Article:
Original Editor - Richard Benes
The Achilles (Calcaneal) tendon is a common tendon shared between the gastrocnemius and soleus muscles of the posterior leg. It connects the two muscle groups (collectively, triceps surae) to the calcaneus bone. Generally, the tendon winds 90 degrees on its path towards the heel, such that the gastrocnemius attaches laterally and the soleus attaches medially.
A subcutaneous calcaneal bursa permits movement of the skin over the flexed tendon. A deep bursa of the Achilles tendon reduces friction to allow free movement of the tendon over the bone.
The tendon provides a distal attachment site for the gastrocnemius (lateral and medial heads) as well as the soleus muscles. It inserts onto the posterior surface of the calcaneus (heel bone). The plantaris tendon also fuses with the medial side of the Achilles tendon proximal to its attachment site.
Through the action of the triceps surae, which raises the heel and lowers the forefoot, the Achilles tendon is involved in plantarflexion of the foot (approximately 93% of the plantarflexion force). The anatomy of the tendon provides for both elasticity (recoil) and shock-absorbance in the foot. It is the largest and strongest tendon in the human body and is capable of supporting tensional forces produced by movement of the lower limb.
The Achilles tendon is susceptible to damage with repetitive use or overload. These types of injuries typically occur in athletes and are usually sports or exercise-related.
The most common types of injuries are due to overuse and Achilles Tendon disorders, of which 55%-65% are diagnosed as Achilles Tendinopathy. Insertional issues (Retrocalcaneal Bursitis and Insertional Tendinopathy) account for 25%-35% of cases, with the remaining diagnosed as partial tears or undiagnosed complete ruptures.
Complete Rupture of the Achilles Tendon has been estimated to occur at a rate of 5.5 to 9.9 per 100,000 in North America and between 6 to 18 per 100,000 in Europe. Roughly 60-75% of ruptures take place in sporting activities, including basketball and soccer.
The foot is plantarflexed against resistance or gravity (body weight) while observing the posterior leg.
- Palpation and physical examination
- The VISA-A is a self-administered questionnaire that evaluates symptoms and their effect on physical activity for patients with chronic Achilles tendinopathy.
- The Matles Test is a visual diagnostic test for suspected Achilles Tendon Rupture.
- The Thompson Test is used to identify the presence of a complete Achilles Tendon Rupture and is performed by squeezing the calf.
A summary of treatment interventions for Achilles Tendinopathy can be found in the Achilles Tendinopathy Toolkit.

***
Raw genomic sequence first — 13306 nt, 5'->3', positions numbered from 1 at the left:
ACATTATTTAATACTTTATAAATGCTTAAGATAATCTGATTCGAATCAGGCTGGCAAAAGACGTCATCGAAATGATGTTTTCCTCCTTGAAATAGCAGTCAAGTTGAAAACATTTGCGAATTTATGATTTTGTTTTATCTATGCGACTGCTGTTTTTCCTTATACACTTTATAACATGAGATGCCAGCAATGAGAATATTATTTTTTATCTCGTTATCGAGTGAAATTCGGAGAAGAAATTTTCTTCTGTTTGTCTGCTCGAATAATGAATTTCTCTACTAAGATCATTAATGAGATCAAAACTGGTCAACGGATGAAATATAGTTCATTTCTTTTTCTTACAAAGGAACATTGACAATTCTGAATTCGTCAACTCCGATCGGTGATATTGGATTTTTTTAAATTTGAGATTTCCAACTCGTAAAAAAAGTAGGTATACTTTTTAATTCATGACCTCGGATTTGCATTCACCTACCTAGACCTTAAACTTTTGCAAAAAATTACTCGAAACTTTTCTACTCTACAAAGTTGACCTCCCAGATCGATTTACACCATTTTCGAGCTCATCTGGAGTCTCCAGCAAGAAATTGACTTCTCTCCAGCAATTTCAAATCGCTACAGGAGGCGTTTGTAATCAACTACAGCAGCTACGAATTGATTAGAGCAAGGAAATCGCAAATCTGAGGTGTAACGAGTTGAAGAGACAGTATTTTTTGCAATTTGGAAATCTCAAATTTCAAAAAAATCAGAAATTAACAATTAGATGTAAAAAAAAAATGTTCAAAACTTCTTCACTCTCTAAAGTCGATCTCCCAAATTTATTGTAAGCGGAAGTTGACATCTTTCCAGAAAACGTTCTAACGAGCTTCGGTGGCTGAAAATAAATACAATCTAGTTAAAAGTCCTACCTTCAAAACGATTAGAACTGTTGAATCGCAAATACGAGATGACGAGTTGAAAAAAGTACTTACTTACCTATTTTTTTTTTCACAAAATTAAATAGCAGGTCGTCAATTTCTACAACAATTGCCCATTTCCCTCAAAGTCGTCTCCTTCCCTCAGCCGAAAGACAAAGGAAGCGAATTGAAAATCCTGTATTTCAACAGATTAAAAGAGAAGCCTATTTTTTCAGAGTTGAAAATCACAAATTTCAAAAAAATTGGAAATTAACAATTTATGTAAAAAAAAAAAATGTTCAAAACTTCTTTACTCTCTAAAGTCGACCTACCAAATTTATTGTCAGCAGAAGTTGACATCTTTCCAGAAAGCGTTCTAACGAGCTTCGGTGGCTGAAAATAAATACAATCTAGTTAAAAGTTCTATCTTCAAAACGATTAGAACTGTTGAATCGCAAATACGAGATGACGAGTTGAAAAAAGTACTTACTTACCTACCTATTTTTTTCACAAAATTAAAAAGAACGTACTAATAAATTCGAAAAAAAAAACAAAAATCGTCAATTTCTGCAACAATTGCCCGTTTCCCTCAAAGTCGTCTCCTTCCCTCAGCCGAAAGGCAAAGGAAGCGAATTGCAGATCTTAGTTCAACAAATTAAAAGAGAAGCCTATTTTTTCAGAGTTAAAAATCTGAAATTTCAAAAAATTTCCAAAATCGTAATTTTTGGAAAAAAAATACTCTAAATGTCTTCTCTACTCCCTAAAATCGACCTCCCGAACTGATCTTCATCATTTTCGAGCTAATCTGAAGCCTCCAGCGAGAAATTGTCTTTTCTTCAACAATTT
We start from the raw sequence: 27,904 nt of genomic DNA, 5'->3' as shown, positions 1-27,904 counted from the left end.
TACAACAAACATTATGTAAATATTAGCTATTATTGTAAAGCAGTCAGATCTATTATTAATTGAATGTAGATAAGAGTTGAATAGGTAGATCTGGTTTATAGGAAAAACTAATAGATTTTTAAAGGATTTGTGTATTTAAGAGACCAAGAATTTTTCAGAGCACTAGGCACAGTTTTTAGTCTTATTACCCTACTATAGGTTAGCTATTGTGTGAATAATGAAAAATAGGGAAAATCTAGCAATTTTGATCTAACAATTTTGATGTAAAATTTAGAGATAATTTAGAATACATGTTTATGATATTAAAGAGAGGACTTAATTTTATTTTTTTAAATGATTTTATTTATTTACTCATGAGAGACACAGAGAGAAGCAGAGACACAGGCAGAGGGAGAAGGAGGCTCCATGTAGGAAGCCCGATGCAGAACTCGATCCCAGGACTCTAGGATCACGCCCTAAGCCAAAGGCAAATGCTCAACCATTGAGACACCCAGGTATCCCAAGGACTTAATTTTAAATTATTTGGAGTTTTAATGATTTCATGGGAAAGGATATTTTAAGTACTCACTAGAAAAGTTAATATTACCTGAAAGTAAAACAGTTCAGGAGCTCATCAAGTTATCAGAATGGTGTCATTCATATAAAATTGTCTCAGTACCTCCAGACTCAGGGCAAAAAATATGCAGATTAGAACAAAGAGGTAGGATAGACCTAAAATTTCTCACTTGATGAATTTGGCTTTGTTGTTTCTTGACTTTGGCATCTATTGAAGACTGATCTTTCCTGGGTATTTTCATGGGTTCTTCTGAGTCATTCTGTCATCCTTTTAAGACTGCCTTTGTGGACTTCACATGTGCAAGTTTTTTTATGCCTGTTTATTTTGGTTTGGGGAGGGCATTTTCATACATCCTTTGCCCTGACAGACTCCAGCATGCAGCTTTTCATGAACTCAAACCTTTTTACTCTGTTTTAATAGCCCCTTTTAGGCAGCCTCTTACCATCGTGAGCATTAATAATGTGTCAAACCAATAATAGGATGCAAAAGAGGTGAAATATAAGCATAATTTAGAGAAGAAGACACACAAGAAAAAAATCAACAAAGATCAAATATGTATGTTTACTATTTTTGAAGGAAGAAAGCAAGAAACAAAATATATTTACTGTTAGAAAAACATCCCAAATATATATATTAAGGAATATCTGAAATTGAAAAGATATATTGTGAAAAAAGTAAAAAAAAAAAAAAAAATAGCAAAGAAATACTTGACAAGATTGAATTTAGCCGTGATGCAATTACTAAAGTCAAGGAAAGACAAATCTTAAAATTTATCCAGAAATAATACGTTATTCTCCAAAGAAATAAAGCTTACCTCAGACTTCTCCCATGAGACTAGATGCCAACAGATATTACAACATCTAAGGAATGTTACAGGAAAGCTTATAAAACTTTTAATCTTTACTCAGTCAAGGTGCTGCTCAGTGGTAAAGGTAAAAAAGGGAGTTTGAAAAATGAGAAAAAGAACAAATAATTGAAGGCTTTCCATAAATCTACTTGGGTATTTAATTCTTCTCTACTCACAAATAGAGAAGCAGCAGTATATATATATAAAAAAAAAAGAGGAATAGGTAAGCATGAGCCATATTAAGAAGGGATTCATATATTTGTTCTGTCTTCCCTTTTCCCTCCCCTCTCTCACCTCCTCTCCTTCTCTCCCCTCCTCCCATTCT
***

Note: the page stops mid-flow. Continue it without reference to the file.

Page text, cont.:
- Open Operative
- Percutaneous Operative
- Nonoperative Types.
If a physician advocates for a non-surgical approach, the foot is typically placed in a cast or splint, such that it is held in plantar flexion. This treatment can be combined with early physiotherapy.
More recently, evidence-based guidelines for managing Achilles Tendon Rupture have been released by the American Academy of Orthopaedic Surgeons (AAOS). None of the recommendations have a grading of "strong", but consensus recommendations based on expert opinion advocate the need for a detailed patient history and physical examination in diagnosis. The group also recommends a more cautious approach in operative treatment for certain patients, including those with diabetes and/or neuropathy, aged 65 or older, who are obese or who have sedentary lifestyles, who are immunocompromized, and who use tobacco. The only recommendations rated as "moderate" in strength (fair quality evidence) were specifically for post-operative interventions. These were the suggestions for:
- Protective weight bearing and
- Use of a protective device that allows mobilization 2-4 weeks post-operatively.
A review on the topic advocates for educating patients on the potential risks and benefits of each type of treatment, including operative and nonoperative types.
A meta-analysis of randomized trials of Achilles tendon rupture repair has suggested that a nonoperative approach, in which plantar flexion is used to produce tendon apposition, can allow adequate healing. Functional bracing and modified postoperative mobilization, including daily active plantar flexion exercises, may stimulate tendon healing and reduce the potential rate of re-rupture.
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